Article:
The city of Galveston’s plan to create a uniform system of street lighting will yield several benefits, including making the city more aesthetically appealing and safer. But its plan also reduces monthly expenses by converting all light types to LED.

It’s a smart move and a good example of a national trend of cities working to save money and energy.

LED stands for light-emitting diodes. And while LEDs cost more than conventional bulbs, they last longer and use less energy. Cities that converted to all LED lights saw savings of 40 percent to 60 percent yearly, Pete Milburn, senior project manager, said.

“About 80 percent of the CenterPoint streetlights are LED or they’re in the process of being converted to LED,” Milburn said.

In the 2017 to 2018 fiscal year, the city paid $580,389 to CenterPoint Energy, which maintains, owns and provides services to most city streetlights, according to city documents.

While it’s financially wise to use LEDs, it’s also the responsible thing to do. Lighting accounts for 19 percent of the world’s total electricity consumption, according to newcities.org.

Almost two-thirds of that energy is used for lighting commercial and public buildings, with a further 15 percent going to street lighting, according to newcities.org, a global nonprofit that focuses on urban issues, usually with a progressive agenda. But whatever side of the political line you’re on, it’s difficult to argue against saving money and energy.

Projections indicate that 5 billion people — 60 percent of the world’s population – will live in cities by 2050 and, according to the International Energy Agency, the overall demand for lighting will be 80 percent higher by 2030 than in 2005, according to the World Bank.

“Simply by using LED luminaries, it is possible to provide better quality lighting, lower energy consumption and reduce CO2 emissions,” according to the World Bank, which is made up of 189 member countries who work to shape policies.

“In the United States alone, replacing outdoor lighting with LED lighting can save US$6 billion annually and reduce carbon emissions by the equivalent of taking 8.5 million cars off the roads for a year.”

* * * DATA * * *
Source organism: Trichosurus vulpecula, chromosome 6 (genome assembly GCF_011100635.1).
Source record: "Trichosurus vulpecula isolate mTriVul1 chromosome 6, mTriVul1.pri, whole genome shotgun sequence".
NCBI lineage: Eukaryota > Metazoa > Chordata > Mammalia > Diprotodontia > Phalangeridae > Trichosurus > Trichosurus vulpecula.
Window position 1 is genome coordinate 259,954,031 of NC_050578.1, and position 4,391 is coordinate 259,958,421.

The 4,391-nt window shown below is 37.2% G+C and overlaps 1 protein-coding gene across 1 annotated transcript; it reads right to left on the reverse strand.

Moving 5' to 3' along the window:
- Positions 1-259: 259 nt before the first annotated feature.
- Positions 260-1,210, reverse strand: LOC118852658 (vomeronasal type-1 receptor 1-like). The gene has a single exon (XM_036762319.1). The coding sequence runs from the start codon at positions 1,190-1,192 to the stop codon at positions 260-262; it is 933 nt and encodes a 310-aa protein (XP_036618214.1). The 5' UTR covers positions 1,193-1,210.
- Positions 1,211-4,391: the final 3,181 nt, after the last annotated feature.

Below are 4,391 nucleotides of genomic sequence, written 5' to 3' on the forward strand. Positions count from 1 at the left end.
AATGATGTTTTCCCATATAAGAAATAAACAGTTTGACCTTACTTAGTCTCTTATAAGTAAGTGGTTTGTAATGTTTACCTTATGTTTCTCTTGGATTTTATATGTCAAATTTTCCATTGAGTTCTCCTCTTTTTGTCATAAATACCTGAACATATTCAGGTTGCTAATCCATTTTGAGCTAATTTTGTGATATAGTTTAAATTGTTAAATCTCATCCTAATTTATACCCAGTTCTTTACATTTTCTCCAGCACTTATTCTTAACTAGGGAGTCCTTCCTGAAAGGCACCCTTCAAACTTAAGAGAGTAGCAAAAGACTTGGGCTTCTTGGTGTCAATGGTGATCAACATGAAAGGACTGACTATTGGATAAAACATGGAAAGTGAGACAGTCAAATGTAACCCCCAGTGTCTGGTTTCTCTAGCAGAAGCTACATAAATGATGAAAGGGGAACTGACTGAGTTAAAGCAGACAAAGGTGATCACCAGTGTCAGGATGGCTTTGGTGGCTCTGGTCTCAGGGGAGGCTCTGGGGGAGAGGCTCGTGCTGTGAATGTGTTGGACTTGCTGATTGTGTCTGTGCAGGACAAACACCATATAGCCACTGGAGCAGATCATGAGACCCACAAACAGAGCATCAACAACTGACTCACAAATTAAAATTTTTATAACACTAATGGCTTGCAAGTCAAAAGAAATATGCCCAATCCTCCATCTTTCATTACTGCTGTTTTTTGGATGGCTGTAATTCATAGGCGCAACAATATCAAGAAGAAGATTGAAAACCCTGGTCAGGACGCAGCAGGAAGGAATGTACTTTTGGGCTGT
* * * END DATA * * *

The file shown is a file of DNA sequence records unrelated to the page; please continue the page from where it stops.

Operations and maintenance costs also tend to be much lower because LED lights last at least four times longer than traditional bulbs, the World Bank argues.

Cities need public lighting. It provides safer streets for both motorists and pedestrians.

And public lighting, like any other service, can be a burden on municipal budgets, but wise investment brings returns.

Along with safety and aesthetics, improved lighting also improves city economies, studies have shown. People tend to dine out and shop later where lighting is adequate.

Galveston is right to take on a strategy to improve street lighting. In its plan, it also aims to correct several problems with Galveston’s streetlight system, including inconsistent fixtures and wattages, light pollution and varying pole heights.

It’s a bright idea.

• Laura Elder

 Laura Elder: 409-683-5248; laura.elder@galvnews.com

Managing Editor

(3) comments

Robert Braeking

This is just another in a long line of 'DUH' moments at Galveston government since the marine growth in the drainage pipe discovery. Southwest Airlines® has known since its inception that spare parts inventory can kill cashflow. That is why they only fly Boeing 737's®. Spare parts are all supplied by Aviall and their inventory does not have to cover various makes and models.

Bailey Jones

LED lights are a great idea. I've seen them in other cities and they're great. They have a nice color and a well defined beam. They use a fraction of the energy and last many times longer, cutting both electrical costs and maintenance costs. I use them exclusively in my house and couldn't be more pleased.

Mike Trube

I wish the city of La Marque would look into this. This town is very dark and needs more lighting. This is just one thing on the list that I think the city needs to do for the CITIZENS. The taxpayers seems to have been lost in the shuffle. :( Doesn't anyone in the administration and council care anymore?

Connie

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